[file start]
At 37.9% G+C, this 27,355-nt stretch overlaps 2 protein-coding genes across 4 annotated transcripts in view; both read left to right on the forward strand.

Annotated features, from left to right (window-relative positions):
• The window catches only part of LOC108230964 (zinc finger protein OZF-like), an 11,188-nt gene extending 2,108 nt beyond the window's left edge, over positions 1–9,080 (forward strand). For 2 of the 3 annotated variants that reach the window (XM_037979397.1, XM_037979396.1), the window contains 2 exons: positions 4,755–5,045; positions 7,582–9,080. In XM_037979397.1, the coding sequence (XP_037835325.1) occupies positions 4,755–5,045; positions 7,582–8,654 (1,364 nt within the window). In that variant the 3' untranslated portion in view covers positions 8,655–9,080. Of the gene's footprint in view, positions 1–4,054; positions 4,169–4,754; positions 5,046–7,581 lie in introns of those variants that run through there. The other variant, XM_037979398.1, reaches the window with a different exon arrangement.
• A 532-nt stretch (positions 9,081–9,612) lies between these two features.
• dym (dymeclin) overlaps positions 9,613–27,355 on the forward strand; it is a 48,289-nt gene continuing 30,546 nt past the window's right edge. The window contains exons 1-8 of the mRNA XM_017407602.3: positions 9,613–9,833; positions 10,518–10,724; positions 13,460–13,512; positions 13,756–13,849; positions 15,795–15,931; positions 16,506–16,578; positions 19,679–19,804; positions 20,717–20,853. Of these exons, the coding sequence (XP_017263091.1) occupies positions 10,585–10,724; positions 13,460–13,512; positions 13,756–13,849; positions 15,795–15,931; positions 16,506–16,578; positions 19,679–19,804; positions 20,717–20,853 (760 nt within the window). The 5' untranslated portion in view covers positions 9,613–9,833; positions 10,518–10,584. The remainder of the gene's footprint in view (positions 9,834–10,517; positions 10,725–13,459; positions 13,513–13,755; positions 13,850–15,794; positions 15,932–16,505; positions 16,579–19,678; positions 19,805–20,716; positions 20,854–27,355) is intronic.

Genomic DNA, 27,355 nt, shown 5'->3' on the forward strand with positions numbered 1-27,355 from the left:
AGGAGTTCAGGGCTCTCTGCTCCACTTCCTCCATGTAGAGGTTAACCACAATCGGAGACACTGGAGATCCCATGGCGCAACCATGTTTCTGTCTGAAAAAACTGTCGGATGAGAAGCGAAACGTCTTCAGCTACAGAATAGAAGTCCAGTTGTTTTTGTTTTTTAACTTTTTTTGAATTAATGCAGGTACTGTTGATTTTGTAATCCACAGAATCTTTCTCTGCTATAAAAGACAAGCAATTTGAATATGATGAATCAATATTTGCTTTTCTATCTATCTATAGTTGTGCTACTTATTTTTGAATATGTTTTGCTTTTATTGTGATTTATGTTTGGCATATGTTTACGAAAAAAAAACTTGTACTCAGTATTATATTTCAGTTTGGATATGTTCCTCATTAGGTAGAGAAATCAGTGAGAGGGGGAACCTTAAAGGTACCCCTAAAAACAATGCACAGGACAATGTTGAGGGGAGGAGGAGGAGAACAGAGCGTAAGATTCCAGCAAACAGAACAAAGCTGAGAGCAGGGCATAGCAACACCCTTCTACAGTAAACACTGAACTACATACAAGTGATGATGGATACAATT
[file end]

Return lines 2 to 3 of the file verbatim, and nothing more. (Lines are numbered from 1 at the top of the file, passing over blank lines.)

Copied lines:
Annotated features, from left to right (window-relative positions):
• The window catches only part of LOC108230964 (zinc finger protein OZF-like), an 11,188-nt gene extending 2,108 nt beyond the window's left edge, over positions 1–9,080 (forward strand). For 2 of the 3 annotated variants that reach the window (XM_037979397.1, XM_037979396.1), the window contains 2 exons: positions 4,755–5,045; positions 7,582–9,080. In XM_037979397.1, the coding sequence (XP_037835325.1) occupies positions 4,755–5,045; positions 7,582–8,654 (1,364 nt within the window). In that variant the 3' untranslated portion in view covers positions 8,655–9,080. Of the gene's footprint in view, positions 1–4,054; positions 4,169–4,754; positions 5,046–7,581 lie in introns of those variants that run through there. The other variant, XM_037979398.1, reaches the window with a different exon arrangement.